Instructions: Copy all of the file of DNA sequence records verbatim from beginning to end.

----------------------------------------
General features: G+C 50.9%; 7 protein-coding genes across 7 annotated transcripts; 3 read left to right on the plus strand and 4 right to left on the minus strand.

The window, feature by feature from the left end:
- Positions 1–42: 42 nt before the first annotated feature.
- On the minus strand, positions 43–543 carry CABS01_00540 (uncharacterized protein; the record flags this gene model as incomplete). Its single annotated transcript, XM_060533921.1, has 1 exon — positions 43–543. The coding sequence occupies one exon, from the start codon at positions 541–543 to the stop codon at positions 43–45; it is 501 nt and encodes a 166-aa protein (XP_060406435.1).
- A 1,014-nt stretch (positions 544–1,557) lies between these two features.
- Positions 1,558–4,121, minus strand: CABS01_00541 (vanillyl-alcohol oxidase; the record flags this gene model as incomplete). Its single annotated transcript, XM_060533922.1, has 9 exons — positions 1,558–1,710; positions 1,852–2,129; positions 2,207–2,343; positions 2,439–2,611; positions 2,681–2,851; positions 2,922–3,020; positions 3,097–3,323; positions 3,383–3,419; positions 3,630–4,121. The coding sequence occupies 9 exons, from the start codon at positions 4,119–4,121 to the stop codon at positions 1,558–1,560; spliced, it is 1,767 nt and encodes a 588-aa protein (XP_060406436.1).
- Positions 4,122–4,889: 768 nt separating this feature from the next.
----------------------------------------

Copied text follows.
General features: G+C 50.9%; 7 protein-coding genes across 7 annotated transcripts; 3 read left to right on the plus strand and 4 right to left on the minus strand.

The window, feature by feature from the left end:
- Positions 1–42: 42 nt before the first annotated feature.
- On the minus strand, positions 43–543 carry CABS01_00540 (uncharacterized protein; the record flags this gene model as incomplete). Its single annotated transcript, XM_060533921.1, has 1 exon — positions 43–543. The coding sequence occupies one exon, from the start codon at positions 541–543 to the stop codon at positions 43–45; it is 501 nt and encodes a 166-aa protein (XP_060406435.1).
- A 1,014-nt stretch (positions 544–1,557) lies between these two features.
- Positions 1,558–4,121, minus strand: CABS01_00541 (vanillyl-alcohol oxidase; the record flags this gene model as incomplete). Its single annotated transcript, XM_060533922.1, has 9 exons — positions 1,558–1,710; positions 1,852–2,129; positions 2,207–2,343; positions 2,439–2,611; positions 2,681–2,851; positions 2,922–3,020; positions 3,097–3,323; positions 3,383–3,419; positions 3,630–4,121. The coding sequence occupies 9 exons, from the start codon at positions 4,119–4,121 to the stop codon at positions 1,558–1,560; spliced, it is 1,767 nt and encodes a 588-aa protein (XP_060406436.1).
- Positions 4,122–4,889: 768 nt separating this feature from the next.